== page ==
A top U.S. health official says regional lockdowns are possible and warns the most vulnerable against travel. A cruise ship prepares to dock.

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The State Department advises that U.S. citizens, particularly those with medical conditions, not take cruises.


Credit…Alessandro Grassani for The New York Times

The global fight against the coronavirus entered a new stage this weekend.

In Italy, cases and deaths shot up over the last week, its tolls second only to China, and the entire Lombardy area has been locked down.

The country accounts for more than 7,350 of the world’s 109,400 cases, which are spread across at least 95 countries, and more than 360 of some 3,800 deaths.

More and more countries have adopted or are considering stronger measures to try to keep infected people from entering and to contain outbreaks.

On Sunday, Saudi Arabia cut off access to Shiite Muslim towns and villages in the east of the kingdom, cordoning off an area in Qatif Governorate where all 11 of the country’s confirmed coronavirus cases have been identified. And local Saudi media reported that the country would temporarily close down all educational institutions and block travel to and from a number of countries in the region. The kingdom had already suspended pilgrimages to the Muslim holy cities of Mecca and Medina.

In Iran, which has been hit the hardest in the Middle East, state media reported that all flights to Europe would be suspended indefinitely.

The health minister in France, one of Europe’s bigger trouble spots, announced a ban on gatherings of more than 1,000 people.

Israel, with 39 cases, is considering requiring all Israelis and foreign nationals arriving from abroad to go into self-quarantine, Prime Minister Benjamin Netanyahu said on Sunday.

The U.S. has counted at least 533 cases across 33 states — Connecticut reported its first case on Sunday — and the District of Columbia, and logged 21 deaths. Washington State, New York, California and Oregon have declared emergencies. A growing number of schools are shutting down across the country, raising concerns about the closings will affect learning, burden families and upend communities.

The U.S. Army suspended travel to and from Italy and South Korea, now the world’s third largest hot spot, until May 6, an order that affects 4,500 soldiers and family members. And the Finnish armed forces announced that troop exercises planned for March 9-19 with Norway would be scrapped.

On Sunday, the leading U.S. expert on infectious diseases, Dr. Anthony S. Fauci, said that it was possible that regional lockdowns could become necessary and recommended that those at greatest risk — the elderly and those with underlying health conditions — abstain from travel.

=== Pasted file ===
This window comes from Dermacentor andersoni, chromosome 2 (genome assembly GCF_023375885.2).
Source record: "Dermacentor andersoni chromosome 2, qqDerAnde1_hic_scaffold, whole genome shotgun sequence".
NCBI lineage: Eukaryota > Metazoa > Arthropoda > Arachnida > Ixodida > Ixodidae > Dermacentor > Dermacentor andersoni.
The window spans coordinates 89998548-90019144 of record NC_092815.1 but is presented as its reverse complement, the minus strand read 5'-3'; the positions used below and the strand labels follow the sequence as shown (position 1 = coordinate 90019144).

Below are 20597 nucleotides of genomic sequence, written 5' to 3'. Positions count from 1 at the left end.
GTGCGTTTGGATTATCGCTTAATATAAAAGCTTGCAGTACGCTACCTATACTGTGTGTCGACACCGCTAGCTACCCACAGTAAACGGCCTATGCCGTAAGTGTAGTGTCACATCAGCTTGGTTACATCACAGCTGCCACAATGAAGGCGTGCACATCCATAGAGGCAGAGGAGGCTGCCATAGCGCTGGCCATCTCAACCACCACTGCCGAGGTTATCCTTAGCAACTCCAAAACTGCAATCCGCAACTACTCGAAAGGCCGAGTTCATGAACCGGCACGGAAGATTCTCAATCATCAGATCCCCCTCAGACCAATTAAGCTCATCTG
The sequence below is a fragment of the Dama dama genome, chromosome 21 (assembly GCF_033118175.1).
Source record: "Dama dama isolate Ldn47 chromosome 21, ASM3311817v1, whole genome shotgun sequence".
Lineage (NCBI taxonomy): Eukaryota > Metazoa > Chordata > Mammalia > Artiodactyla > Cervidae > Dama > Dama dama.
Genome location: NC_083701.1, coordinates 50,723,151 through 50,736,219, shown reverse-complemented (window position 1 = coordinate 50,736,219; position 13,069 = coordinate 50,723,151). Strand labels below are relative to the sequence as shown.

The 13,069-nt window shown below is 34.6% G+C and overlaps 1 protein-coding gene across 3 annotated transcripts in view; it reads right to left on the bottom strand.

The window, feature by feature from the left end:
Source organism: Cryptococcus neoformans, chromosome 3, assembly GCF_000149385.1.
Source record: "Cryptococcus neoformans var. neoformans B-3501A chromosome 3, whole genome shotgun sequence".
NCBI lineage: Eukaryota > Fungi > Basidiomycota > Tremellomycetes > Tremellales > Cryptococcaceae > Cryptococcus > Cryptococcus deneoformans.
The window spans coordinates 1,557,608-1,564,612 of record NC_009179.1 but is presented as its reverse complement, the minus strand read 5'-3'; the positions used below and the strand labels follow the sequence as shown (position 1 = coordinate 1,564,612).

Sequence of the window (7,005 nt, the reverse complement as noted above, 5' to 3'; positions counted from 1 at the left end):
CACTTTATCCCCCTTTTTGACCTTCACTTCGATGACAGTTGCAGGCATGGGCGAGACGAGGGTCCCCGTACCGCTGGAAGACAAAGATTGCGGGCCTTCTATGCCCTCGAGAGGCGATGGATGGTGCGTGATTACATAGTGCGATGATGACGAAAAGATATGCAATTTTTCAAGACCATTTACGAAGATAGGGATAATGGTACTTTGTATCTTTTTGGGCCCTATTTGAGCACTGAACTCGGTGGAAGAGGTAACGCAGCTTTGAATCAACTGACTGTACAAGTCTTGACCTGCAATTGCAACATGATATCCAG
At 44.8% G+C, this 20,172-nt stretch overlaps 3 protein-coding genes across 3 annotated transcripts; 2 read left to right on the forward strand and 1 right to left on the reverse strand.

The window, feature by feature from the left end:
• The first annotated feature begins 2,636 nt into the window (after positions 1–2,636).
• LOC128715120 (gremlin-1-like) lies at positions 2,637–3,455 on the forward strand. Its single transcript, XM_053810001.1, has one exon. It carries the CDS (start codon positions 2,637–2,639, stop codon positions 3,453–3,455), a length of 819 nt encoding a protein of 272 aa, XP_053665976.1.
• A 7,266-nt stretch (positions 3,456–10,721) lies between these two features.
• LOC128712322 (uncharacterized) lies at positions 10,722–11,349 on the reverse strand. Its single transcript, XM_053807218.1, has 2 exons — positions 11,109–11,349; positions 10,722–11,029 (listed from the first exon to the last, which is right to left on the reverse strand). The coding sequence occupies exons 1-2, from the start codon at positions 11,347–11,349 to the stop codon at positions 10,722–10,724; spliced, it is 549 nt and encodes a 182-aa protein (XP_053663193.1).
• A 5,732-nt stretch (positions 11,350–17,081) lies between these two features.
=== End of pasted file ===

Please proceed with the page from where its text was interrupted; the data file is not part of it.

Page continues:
Dr. Fauci, the director of the National Institute of Allergy and Infectious Diseases, said the Trump administration was prepared to “take whatever action is appropriate” to contain the outbreak, including travel restrictions in areas with a high number of cases.

“I don’t think it would be as draconian as ‘nobody in and nobody out,’” Dr. Fauci said on “Fox News Sunday.” “But there’ll be, if we continue to get cases like this, particularly at the community level, there will be what we call mitigation.”

Italy reported a huge jump in deaths from the coronavirus on Sunday, a surge of more than 50 percent from the day before, as it ordered an unprecedented peacetime lockdown of its wealthiest region in a sweeping effort to fight the epidemic.

The extraordinary measure restricted movement for a quarter of the country’s population.

“We are facing an emergency, a national emergency,” Prime Minister Giuseppe Conte said in announcing the government decree in a news conference after 2 a.m.

The move is tantamount to sacrificing the Italian economy in the short term to save it from the ravages of the virus in the long term. The measures will turn stretches of Italy’s wealthy north — including the economic and cultural capital of Milan and landmark tourist destinations such as Venice — into quarantined red zones until at least April 3.

They will prevent the free movement of roughly 16 million people.

Funerals and cultural events are banned. The decree requires that people keep a distance of at least one meter from one another at sporting events, bars, churches and supermarkets.

The Italian outbreak — the worst outside Asia — has inflicted serious damage on one of Europe’s most fragile economies and prompted the closing of Italy’s schools. The country’s cases nearly tripled from about 2,500 infections on Wednesday to more than 7,375 on Sunday. Deaths rose to 366.

Amid the backdrop of the growing restrictions to contain the virus, Pope Francis on Sunday for the first time live-streamed his Sunday Prayer, an event that usually draws thousands to St. Peter’s Square.

The Vatican also said on Sunday that it, like Italy, would close its museums and pontifical villas.

Even as the rate of new infections appeared to taper in China, the number of cases around the world continued to rise on Sunday, with some of the biggest clusters emerging in Europe.

Besides the sharp rise in Italy, Germany reported more than 930 cases; Switzerland’s total reached 281; and Britain’s health department said that three people with the virus had died and that the number of cases in the country had jumped to 273 by Sunday.